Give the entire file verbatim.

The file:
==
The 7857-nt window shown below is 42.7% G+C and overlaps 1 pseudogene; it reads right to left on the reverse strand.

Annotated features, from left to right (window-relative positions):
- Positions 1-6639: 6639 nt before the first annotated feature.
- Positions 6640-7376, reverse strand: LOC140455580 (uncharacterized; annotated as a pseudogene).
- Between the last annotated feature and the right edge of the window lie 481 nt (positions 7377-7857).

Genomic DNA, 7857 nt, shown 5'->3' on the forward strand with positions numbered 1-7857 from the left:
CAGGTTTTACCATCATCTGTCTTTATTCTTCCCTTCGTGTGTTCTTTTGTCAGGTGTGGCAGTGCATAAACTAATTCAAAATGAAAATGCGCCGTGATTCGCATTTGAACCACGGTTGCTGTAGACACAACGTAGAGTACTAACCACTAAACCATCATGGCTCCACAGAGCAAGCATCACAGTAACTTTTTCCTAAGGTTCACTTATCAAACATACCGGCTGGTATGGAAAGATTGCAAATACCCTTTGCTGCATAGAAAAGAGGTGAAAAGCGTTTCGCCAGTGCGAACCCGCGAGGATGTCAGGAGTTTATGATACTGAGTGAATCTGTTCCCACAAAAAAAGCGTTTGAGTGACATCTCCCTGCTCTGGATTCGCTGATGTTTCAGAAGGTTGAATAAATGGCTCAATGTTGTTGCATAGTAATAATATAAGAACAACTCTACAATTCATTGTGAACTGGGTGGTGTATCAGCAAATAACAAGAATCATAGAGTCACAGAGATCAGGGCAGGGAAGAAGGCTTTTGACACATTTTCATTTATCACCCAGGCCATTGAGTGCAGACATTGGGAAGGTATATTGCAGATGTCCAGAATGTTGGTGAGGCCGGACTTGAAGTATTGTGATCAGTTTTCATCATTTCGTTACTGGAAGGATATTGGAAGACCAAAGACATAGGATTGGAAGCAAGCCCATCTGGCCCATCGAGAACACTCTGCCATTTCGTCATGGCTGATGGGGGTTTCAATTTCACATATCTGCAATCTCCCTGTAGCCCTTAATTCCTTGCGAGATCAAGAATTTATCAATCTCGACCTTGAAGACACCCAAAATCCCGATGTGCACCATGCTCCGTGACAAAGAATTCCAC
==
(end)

The 7857-nt window shown below is 42.7% G+C and overlaps 1 pseudogene; it reads right to left on the reverse strand.

Annotated features, from left to right (window-relative positions):
- Positions 1-6639: 6639 nt before the first annotated feature.
- Positions 6640-7376, reverse strand: LOC140455580 (uncharacterized; annotated as a pseudogene).
- Between the last annotated feature and the right edge of the window lie 481 nt (positions 7377-7857).

Genomic DNA, 7857 nt, shown 5'->3' on the forward strand with positions numbered 1-7857 from the left:
CAGGTTTTACCATCATCTGTCTTTATTCTTCCCTTCGTGTGTTCTTTTGTCAGGTGTGGCAGTGCATAAACTAATTCAAAATGAAAATGCGCCGTGATTCGCATTTGAACCACGGTTGCTGTAGACACAACGTAGAGTACTAACCACTAAACCATCATGGCTCCACAGAGCAAGCATCACAGTAACTTTTTCCTAAGGTTCACTTATCAAACATACCGGCTGGTATGGAAAGATTGCAAATACCCTTTGCTGCATAGAAAAGAGGTGAAAAGCGTTTCGCCAGTGCGAACCCGCGAGGATGTCAGGAGTTTATGATACTGAGTGAATCTGTTCCCACAAAAAAAGCGTTTGAGTGACATCTCCCTGCTCTGGATTCGCTGATGTTTCAGAAGGTTGAATAAATGGCTCAATGTTGTTGCATAGTAATAATATAAGAACAACTCTACAATTCATTGTGAACTGGGTGGTGTATCAGCAAATAACAAGAATCATAGAGTCACAGAGATCAGGGCAGGGAAGAAGGCTTTTGACACATTTTCATTTATCACCCAGGCCATTGAGTGCAGACATTGGGAAGGTATATTGCAGATGTCCAGAATGTTGGTGAGGCCGGACTTGAAGTATTGTGATCAGTTTTCATCATTTCGTTACTGGAAGGATATTGGAAGACCAAAGACATAGGATTGGAAGCAAGCCCATCTGGCCCATCGAGAACACTCTGCCATTTCGTCATGGCTGATGGGGGTTTCAATTTCACATATCTGCAATCTCCCTGTAGCCCTTAATTCCTTGCGAGATCAAGAATTTATCAATCTCGACCTTGAAGACACCCAAAATCCCGATGTGCACCATGCTCCGTGACAAAGAATTCCAC